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This book introduces the main concepts and trade facilitation reliefs that businesses must understand if they are to trade internationally with the least intervention and disruption from the Tax Authorities.
The worst-case scenario is for an importer to have their goods still within Customs’ control, instead of being where they are needed because the correct procedures have not been followed. Allied to this is the need for businesses to secure the release of their goods paying as little import duty and import VAT as possible. Whilst import VAT is recoverable by most businesses it is still a major cash-flow cost, which has to be funded. Import duty is an absolute cost so importers must review all available means to reduce or remove the duty payable.
The European Community now has 27 Member States and, on behalf of the European Commission, each is tasked with controlling the movement of goods, capital and people both into and out of the EC. Ensuring that duties and taxes are collected, whilst allowing the free movement of goods, is a vital objective both to the Commission and each Member State. For example, Customs import duties are uniform across all Member States, being collected on behalf of the Commission, whilst each Member State levies and retains its own import VAT. In the UK, HM Revenue & Customs are required by the Commission to protect the EC’s borders and to prevent smuggling, avoidance and abuse. Whilst not wishing to hamper the international movement of goods, HMRC will always place their ‘policing’ duties above the commercial interests of any Business.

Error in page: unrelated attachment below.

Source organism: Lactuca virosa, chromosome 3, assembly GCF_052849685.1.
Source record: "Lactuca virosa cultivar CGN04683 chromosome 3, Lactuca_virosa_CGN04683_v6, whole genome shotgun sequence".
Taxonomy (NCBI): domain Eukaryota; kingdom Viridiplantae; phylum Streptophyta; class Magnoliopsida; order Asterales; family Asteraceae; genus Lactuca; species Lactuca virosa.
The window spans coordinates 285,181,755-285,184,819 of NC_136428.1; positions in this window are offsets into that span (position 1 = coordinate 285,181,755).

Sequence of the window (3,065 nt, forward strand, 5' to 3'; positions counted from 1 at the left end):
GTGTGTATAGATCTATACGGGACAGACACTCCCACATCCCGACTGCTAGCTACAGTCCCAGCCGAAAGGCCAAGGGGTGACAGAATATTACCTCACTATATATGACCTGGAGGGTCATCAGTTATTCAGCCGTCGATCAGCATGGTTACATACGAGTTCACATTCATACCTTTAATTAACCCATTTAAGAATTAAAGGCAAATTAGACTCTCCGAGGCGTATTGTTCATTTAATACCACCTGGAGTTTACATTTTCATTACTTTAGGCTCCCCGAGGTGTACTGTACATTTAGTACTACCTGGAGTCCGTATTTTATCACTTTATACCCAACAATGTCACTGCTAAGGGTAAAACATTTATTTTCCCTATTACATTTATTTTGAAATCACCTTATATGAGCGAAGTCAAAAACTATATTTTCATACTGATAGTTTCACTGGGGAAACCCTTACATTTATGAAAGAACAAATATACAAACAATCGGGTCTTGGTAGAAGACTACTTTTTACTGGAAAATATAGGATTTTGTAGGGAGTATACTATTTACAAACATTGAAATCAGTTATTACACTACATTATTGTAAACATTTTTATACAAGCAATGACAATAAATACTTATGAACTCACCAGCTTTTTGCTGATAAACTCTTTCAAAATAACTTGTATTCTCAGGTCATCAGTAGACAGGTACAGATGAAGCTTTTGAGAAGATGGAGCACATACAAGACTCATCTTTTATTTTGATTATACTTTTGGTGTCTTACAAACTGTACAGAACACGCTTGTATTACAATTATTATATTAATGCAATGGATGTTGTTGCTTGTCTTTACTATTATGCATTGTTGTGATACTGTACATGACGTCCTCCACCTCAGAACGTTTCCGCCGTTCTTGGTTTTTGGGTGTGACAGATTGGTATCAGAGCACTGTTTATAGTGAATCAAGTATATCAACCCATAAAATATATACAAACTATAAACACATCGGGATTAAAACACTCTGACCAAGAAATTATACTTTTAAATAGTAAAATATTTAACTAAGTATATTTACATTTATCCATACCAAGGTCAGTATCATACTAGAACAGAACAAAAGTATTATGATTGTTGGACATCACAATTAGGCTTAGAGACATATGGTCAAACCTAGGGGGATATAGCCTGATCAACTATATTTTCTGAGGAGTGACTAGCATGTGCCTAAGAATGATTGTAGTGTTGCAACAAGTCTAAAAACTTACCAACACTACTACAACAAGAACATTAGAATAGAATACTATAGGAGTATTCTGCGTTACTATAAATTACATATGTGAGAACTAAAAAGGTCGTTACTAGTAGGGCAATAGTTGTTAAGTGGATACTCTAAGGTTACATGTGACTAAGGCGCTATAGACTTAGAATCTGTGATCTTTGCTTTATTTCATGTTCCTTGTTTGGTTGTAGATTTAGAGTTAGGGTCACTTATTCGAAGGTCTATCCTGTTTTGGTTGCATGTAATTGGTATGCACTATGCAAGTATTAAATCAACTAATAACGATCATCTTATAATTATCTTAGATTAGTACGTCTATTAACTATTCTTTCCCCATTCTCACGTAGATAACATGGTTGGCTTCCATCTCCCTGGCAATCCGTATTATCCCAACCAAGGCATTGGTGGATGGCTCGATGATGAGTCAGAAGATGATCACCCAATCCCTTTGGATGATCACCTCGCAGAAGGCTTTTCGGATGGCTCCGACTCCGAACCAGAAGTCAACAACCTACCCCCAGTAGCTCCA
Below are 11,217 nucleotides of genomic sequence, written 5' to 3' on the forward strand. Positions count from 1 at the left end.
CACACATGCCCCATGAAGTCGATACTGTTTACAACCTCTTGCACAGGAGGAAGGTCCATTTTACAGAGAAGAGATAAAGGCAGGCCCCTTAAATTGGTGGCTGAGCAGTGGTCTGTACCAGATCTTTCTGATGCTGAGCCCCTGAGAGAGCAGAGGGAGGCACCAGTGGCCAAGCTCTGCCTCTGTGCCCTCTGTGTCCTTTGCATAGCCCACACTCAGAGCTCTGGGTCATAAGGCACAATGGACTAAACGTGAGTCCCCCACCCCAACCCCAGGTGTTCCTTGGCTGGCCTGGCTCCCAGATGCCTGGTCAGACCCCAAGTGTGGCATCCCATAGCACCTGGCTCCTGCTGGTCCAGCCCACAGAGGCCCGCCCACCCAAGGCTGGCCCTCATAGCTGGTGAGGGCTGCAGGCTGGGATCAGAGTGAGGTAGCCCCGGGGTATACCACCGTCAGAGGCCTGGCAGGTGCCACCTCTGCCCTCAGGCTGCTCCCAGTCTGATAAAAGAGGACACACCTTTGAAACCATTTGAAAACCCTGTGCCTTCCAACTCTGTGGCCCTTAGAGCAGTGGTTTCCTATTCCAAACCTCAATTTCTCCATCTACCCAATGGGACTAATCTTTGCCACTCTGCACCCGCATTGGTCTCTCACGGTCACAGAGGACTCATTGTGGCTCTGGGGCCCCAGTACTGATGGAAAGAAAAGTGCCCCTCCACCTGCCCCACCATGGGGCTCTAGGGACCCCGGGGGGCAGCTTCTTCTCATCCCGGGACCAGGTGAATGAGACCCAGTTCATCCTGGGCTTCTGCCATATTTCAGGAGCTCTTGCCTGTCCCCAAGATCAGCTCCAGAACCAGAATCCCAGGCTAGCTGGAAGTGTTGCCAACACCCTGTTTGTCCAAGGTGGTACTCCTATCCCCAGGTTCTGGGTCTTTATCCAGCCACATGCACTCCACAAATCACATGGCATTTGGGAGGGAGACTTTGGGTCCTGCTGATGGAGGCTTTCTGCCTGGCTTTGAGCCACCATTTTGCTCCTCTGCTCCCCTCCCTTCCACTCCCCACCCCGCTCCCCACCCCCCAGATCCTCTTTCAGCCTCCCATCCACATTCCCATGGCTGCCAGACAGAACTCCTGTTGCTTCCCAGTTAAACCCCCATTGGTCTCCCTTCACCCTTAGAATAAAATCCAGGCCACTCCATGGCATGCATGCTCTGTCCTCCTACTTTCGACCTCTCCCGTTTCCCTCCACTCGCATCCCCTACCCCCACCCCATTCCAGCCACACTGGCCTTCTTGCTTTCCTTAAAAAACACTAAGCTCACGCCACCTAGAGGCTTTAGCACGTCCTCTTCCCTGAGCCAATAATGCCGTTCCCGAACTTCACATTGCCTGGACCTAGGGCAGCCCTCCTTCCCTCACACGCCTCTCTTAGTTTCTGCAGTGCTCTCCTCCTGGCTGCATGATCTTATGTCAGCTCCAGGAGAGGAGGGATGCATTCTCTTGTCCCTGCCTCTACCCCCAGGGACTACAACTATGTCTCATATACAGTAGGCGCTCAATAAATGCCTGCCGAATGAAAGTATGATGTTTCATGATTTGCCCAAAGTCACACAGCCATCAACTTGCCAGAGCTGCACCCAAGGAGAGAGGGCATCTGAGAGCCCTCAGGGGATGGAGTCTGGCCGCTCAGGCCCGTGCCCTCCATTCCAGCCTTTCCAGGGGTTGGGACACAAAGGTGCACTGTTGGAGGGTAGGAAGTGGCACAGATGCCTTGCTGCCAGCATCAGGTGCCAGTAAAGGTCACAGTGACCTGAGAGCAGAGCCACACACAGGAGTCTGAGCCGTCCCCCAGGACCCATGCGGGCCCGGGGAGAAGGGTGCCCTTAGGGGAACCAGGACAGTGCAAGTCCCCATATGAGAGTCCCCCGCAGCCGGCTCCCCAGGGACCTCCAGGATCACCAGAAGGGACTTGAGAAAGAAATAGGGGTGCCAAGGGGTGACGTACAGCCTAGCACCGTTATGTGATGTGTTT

Successfully managing the VAT and Customs duty issues affecting international trade requires a great deal of knowledge and expertise. The advent of the “Single Market” in 1993, which dictates how VAT on intra-EC trading is to be accounted for, has added to this burden. The VAT and Customs Regulations relating to international trade are constantly evolving with such regimes as the “Authorised Economic Operator” being introduced in the geo-political arena i.e. world governments and the Commission are using fiscal measures to tackle international security issues post “9/11”.
The book highlights the means of importing goods and arriving at the Customs value on which import duty and import VAT are computed. It also provides commentary on export procedures and the VAT treatment of intra-EC trading, including potential fiscal barriers to exploiting non-UK markets. Chapters on potential pitfalls and planning for international trade